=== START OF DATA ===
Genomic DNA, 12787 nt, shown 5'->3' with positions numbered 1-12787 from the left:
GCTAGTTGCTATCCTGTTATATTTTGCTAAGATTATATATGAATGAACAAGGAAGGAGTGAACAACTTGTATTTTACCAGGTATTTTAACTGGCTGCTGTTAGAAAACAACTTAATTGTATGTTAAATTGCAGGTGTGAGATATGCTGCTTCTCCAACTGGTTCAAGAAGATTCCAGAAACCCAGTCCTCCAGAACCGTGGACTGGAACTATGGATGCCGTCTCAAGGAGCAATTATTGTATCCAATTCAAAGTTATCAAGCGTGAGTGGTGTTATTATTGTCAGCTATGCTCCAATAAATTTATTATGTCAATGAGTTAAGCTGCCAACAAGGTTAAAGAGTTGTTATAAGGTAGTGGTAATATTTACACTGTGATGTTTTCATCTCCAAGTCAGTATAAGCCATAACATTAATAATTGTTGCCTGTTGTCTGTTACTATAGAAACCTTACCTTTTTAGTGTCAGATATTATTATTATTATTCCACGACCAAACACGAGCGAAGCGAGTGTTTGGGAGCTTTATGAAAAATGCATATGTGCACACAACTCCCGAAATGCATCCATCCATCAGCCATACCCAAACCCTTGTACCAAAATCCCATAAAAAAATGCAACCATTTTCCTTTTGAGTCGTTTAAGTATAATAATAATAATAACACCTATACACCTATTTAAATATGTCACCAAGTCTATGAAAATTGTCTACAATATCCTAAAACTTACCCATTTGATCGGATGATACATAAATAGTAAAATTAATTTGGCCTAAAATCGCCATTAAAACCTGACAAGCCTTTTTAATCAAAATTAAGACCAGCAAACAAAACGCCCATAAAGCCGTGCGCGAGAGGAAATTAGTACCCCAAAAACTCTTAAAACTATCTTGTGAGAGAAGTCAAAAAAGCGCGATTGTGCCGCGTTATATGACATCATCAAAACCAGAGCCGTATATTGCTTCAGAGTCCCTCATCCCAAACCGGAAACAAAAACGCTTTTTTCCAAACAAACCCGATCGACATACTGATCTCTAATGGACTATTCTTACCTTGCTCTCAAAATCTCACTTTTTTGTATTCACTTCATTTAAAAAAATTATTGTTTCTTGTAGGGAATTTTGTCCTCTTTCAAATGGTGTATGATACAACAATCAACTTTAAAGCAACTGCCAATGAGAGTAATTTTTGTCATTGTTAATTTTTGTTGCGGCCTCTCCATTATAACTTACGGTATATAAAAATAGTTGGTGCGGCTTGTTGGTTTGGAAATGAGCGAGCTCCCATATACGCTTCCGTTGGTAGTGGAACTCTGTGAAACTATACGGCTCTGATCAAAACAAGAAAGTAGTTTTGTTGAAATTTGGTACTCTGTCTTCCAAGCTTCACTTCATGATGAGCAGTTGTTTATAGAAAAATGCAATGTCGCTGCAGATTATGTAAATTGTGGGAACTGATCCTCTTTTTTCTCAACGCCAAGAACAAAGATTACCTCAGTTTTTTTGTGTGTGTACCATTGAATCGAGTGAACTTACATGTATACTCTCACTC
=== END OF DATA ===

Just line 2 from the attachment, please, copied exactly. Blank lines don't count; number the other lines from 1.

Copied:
GCTAGTTGCTATCCTGTTATATTTTGCTAAGATTATATATGAATGAACAAGGAAGGAGTGAACAACTTGTATTTTACCAGGTATTTTAACTGGCTGCTGTTAGAAAACAACTTAATTGTATGTTAAATTGCAGGTGTGAGATATGCTGCTTCTCCAACTGGTTCAAGAAGATTCCAGAAACCCAGTCCTCCAGAACCGTGGACTGGAACTATGGATGCCGTCTCAAGGAGCAATTATTGTATCCAATTCAAAGTTATCAAGCGTGAGTGGTGTTATTATTGTCAGCTATGCTCCAATAAATTTATTATGTCAATGAGTTAAGCTGCCAACAAGGTTAAAGAGTTGTTATAAGGTAGTGGTAATATTTACACTGTGATGTTTTCATCTCCAAGTCAGTATAAGCCATAACATTAATAATTGTTGCCTGTTGTCTGTTACTATAGAAACCTTACCTTTTTAGTGTCAGATATTATTATTATTATTCCACGACCAAACACGAGCGAAGCGAGTGTTTGGGAGCTTTATGAAAAATGCATATGTGCACACAACTCCCGAAATGCATCCATCCATCAGCCATACCCAAACCCTTGTACCAAAATCCCATAAAAAAATGCAACCATTTTCCTTTTGAGTCGTTTAAGTATAATAATAATAATAACACCTATACACCTATTTAAATATGTCACCAAGTCTATGAAAATTGTCTACAATATCCTAAAACTTACCCATTTGATCGGATGATACATAAATAGTAAAATTAATTTGGCCTAAAATCGCCATTAAAACCTGACAAGCCTTTTTAATCAAAATTAAGACCAGCAAACAAAACGCCCATAAAGCCGTGCGCGAGAGGAAATTAGTACCCCAAAAACTCTTAAAACTATCTTGTGAGAGAAGTCAAAAAAGCGCGATTGTGCCGCGTTATATGACATCATCAAAACCAGAGCCGTATATTGCTTCAGAGTCCCTCATCCCAAACCGGAAACAAAAACGCTTTTTTCCAAACAAACCCGATCGACATACTGATCTCTAATGGACTATTCTTACCTTGCTCTCAAAATCTCACTTTTTTGTATTCACTTCATTTAAAAAAATTATTGTTTCTTGTAGGGAATTTTGTCCTCTTTCAAATGGTGTATGATACAACAATCAACTTTAAAGCAACTGCCAATGAGAGTAATTTTTGTCATTGTTAATTTTTGTTGCGGCCTCTCCATTATAACTTACGGTATATAAAAATAGTTGGTGCGGCTTGTTGGTTTGGAAATGAGCGAGCTCCCATATACGCTTCCGTTGGTAGTGGAACTCTGTGAAACTATACGGCTCTGATCAAAACAAGAAAGTAGTTTTGTTGAAATTTGGTACTCTGTCTTCCAAGCTTCACTTCATGATGAGCAGTTGTTTATAGAAAAATGCAATGTCGCTGCAGATTATGTAAATTGTGGGAACTGATCCTCTTTTTTCTCAACGCCAAGAACAAAGATTACCTCAGTTTTTTTGTGTGTGTACCATTGAATCGAGTGAACTTACATGTATACTCTCACTC